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Excerpted from Slowing Down to the Speed of Life by Richard Carlson and Joseph Bailey. Copyright 1998 by Richard Carlson and Joseph Bailey. Excerpted by permission of HarperCollins Publishers, Inc.  All rights reserved. No part of this excerpt may be reproduced or reprinted without permission in writing from the publisher. HTML and web pages copyright by SpiritSite.com.

"You can think of innate mental health as a one-hundred watt lightbulb, burning constantly and consistently."

  Richard Carlson, Slowing Down to the Speed of Life, Part 3

Mental health is an innate capacity that is complete in itself. It is the human potential for healthy psychological functioning--self-esteem, creativity, insight, wisdom, unconditional love, healthy relationships, motivation, humor, problem solving, optimism, and many more virtues. It lies dormant in each human being in its complete form, waiting to be unleashed.

You can think of innate mental health as a one-hundred-watt lightbulb, burning constantly and consistently. The light that we see in our lives is limited by the aperture of our thinking in the moment. We may live in total darkness most of the time and have only a momentary glimpse of this light. We call this flash of light an insight, a peak experience, or a moment of happiness. As we gain more understanding of how our mind and life work, this aperture stays open farther and farther, exposing more of the light of our innate mental health. Though our mental health will fluctuate with our moods and our thoughts, the source of the light we see remains constant. As we mature, we realize more of this innate mental health in our lives. The power of this innate mental health is the unlimited human potential to live a happy and productive life.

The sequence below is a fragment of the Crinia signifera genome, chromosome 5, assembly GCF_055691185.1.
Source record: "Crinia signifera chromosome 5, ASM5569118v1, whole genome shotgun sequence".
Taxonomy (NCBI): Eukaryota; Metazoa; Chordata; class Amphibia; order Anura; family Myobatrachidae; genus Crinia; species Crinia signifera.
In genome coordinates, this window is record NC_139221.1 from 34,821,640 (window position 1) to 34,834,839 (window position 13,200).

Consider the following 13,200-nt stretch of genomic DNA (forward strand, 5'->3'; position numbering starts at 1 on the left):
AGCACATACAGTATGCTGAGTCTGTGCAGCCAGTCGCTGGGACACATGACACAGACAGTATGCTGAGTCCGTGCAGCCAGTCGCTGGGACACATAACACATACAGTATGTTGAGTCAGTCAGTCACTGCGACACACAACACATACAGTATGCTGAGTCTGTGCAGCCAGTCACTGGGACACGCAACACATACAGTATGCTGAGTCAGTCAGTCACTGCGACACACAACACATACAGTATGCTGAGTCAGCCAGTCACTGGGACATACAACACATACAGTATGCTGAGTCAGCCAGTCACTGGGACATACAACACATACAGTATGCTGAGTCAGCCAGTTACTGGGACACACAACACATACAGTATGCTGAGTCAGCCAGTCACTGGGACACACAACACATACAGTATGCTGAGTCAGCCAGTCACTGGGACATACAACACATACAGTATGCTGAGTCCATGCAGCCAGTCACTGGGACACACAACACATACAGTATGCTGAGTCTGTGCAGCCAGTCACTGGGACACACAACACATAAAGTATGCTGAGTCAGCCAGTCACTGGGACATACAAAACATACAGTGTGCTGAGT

Living in the Moment, Entry Point into Healthy Functioning

The entry point into healthy psychological functioning is living in the moment. But what does being in the moment really mean? We all have experienced living in the moment many times--during a crisis, being struck by the beauty of a sunset or some other natural phenomenon, falling in love, taking a shower, listening to music, hearing an inspiring speaker. During these moments, time seems to stand still and the buzz of our personal thinking briefly subsides. We see life firsthand, for we have slowed down to the speed of life. These rare moments have the ability to reduce our stress, give us hope, and fill us with joy and inspiration.

The key to making these apparently serendipitous moments the norm for our daily lives is to understand that our experience of life is directly linked to the way we are thinking. Your thought process can be either healthy or unhealthy, a topic we will discuss in great detail a little later. Knowing the difference between healthy and unhealthy thinking is one of the most important insights you can gain about your mental health.

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